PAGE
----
The decline ... doesn't surprise William Roy, sociology of music professor at UCLA. In fact, he's surprised the decline didn't start earlier.[/b]
I think the drop-off didn't start sooner because there **wasn't** a recession.

Let's wait and see. I'm guessing 2009 will be as bad as 2008. But in 2010, things might be very much better.

Well ... better for the dealers, anyway. Maybe not for the customer ... If some dealer close up shop during the recession, there will be less competition and prices will rise.

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#241757 - 12/10/08 01:31 AM Re: "The piano is a thing of the past"
hipianogal Offline
Junior Member

Registered: 12/09/08
Posts: 5
Loc: Honolulu, HI
Is it really just 54,000 pianos sold last year? Surely that's only counting new pianos. Still, that seems awfully low.

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#241758 - 12/10/08 03:33 AM Re: "The piano is a thing of the past"
Dave Ferris Offline
1000 Post Club Member

Registered: 03/12/07
Posts: 1732
Loc: Glendale, Ca.
 Quote:
Originally posted by horatiodreamt:


By SEAN NEALON
The Press-Enterprise

Walter A. Clark, a music historian at UC Riverside, called the piano "a bit of a dinosaur." ....
He cited several reasons for the piano's drop in popularity:
Many accomplished pianists are working jobs that don't use their talents, which leads Clark to conclude it's often "a dead-end career."
I have so many gigs in Dec. that I barely have enough time to post my usual 25 times a day on Piano World.
_________________________
http://soundcloud.com/dave-ferris

2005 NY Steinway D, Yamaha CP4, CP5 (home use) , RCF TT08A, TT22A speakers

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#241759 - 12/10/08 04:27 AM Re: "The piano is a thing of the past"
Gregor Offline
Full Member

Registered: 10/31/08
Posts: 436
Loc: Münster, Germany
 Quote:
Originally posted by horatiodreamt:

Music experts said guitars are sexier than traditional acoustic pianos and electric pianos are portable and less expensive. They also said status symbols change with time.
[/b]
 Quote:
Originally posted by DanLaura Larson:
But the real question is this: are accordians sexy? [/b]
Yes, accordions are definitely sexy! Look at this video clip and you will see what I mean. Stadium rock played on an accordeon. Now, that´s really cool. These instruments could become the next status symbol \:D

http://www.youtube.com/watch?v=YOq13SA6OW4

Gregor
_________________________
piano tech - tuner - dealer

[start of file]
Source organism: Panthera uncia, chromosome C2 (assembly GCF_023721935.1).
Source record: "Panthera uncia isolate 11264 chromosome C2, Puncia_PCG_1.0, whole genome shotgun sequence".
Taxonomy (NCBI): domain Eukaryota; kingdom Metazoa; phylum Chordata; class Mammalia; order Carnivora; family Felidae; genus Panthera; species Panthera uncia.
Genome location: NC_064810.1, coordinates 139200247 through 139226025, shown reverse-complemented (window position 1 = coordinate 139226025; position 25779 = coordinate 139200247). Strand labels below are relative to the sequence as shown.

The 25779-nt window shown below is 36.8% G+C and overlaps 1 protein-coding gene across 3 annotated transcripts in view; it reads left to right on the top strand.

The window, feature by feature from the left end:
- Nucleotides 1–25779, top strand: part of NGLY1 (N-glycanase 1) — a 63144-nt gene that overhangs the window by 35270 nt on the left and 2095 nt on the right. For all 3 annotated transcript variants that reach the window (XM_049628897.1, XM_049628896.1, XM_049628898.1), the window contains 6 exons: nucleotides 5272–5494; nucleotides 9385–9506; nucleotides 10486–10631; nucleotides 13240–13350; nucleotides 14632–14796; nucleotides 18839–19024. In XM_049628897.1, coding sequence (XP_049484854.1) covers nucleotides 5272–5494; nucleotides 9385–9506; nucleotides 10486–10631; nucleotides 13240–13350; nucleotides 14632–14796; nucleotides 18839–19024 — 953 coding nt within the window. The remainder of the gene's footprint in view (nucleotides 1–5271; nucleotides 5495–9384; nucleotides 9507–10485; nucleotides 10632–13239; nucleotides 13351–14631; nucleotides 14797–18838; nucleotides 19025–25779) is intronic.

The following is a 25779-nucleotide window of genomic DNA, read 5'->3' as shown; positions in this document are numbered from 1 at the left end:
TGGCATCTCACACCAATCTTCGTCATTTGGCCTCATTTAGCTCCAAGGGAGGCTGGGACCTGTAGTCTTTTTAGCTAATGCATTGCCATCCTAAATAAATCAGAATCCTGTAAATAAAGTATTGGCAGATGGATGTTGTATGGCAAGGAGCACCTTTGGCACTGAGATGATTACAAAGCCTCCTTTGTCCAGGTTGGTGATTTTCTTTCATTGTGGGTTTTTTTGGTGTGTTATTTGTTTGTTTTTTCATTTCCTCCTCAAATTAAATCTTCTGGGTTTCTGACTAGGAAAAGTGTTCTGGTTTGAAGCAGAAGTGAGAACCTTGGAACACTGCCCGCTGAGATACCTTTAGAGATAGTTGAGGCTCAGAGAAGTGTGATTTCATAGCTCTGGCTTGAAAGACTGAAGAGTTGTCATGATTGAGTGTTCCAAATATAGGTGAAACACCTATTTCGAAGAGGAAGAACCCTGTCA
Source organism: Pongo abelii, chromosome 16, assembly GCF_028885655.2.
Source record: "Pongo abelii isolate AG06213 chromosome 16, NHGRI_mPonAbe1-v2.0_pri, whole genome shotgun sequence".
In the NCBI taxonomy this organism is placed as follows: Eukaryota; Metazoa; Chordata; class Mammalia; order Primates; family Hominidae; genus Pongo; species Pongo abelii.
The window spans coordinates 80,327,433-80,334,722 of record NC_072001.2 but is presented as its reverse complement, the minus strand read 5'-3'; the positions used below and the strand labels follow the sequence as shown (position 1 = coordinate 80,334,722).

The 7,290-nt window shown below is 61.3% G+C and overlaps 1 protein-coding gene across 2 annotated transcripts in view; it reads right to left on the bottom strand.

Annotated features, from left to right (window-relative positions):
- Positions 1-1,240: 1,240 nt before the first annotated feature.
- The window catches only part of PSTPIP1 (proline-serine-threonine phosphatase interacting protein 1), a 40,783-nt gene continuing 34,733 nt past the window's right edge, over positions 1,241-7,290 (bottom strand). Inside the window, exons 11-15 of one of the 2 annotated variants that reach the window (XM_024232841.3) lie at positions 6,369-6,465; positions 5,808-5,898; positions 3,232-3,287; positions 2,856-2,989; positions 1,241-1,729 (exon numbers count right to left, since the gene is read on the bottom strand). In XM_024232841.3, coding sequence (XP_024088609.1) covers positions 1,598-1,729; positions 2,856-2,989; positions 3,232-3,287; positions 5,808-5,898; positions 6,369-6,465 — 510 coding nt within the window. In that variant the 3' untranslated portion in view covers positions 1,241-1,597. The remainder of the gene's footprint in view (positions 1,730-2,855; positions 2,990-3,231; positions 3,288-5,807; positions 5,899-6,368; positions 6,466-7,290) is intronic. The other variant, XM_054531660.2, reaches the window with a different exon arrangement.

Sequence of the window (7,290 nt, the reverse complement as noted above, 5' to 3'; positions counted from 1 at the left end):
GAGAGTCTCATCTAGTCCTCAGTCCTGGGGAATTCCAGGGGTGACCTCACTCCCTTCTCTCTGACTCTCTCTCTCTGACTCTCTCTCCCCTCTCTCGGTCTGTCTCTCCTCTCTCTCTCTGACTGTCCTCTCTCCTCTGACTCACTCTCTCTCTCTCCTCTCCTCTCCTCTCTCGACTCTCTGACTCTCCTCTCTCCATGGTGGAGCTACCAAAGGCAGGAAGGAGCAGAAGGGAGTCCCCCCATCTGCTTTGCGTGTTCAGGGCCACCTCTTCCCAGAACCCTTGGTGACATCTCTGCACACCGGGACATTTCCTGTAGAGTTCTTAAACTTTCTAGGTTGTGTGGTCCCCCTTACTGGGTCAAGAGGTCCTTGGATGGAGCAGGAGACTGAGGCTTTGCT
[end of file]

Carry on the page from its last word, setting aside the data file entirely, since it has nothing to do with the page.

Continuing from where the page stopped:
Münster, Germany
www.weldert.de

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#241760 - 12/10/08 05:54 AM Re: "The piano is a thing of the past"
Ceoltóir Offline
Junior Member

Registered: 04/18/07
Posts: 12
Loc: Dublin
The purchasing of a piano is always going to be a luxury to some extent and in these times, sales of luxuries such as that are always going to recede, especially when there are cheaper alternatives like digital pianos. I myself have a digital precisely because of the cost but hope to buy an acoustic as soon as I can afford.
Ultmately, I don't think this decline is terminal, but indicative of the times. The piano's popularity has endured through wars, economic collapses and through centuries.

I work in a music college and we are inundated with applications to study piano. No other instrument, including guitar, touches it in popularity and we have to turn scores of people away. The popularity is truly staggering and we have pianos stuffed into nearly every room to accomodate it. That said, I hope it continues as often music lessons can be the first thing to go if a family are facing difficult financial times.

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#241761 - 12/10/08 09:55 AM Re: "The piano is a thing of the past"
tjbsb Offline
Full Member

Registered: 01/29/07
Posts: 256
Loc: Houston, TX
I don't think it is accurate to say the piano will die. However, the popularity and importance of the acoustic piano is declining and will continue to do so. At one time, there was a banjo boom. How many people play it now? I do (a little) and I do love the acoustic piano. As my wife said, the acoustic piano feels like a living thing when she plays it while digitals just feel dead. There will always be a place for the acoustic piano. I just think it will continue to get smaller over time.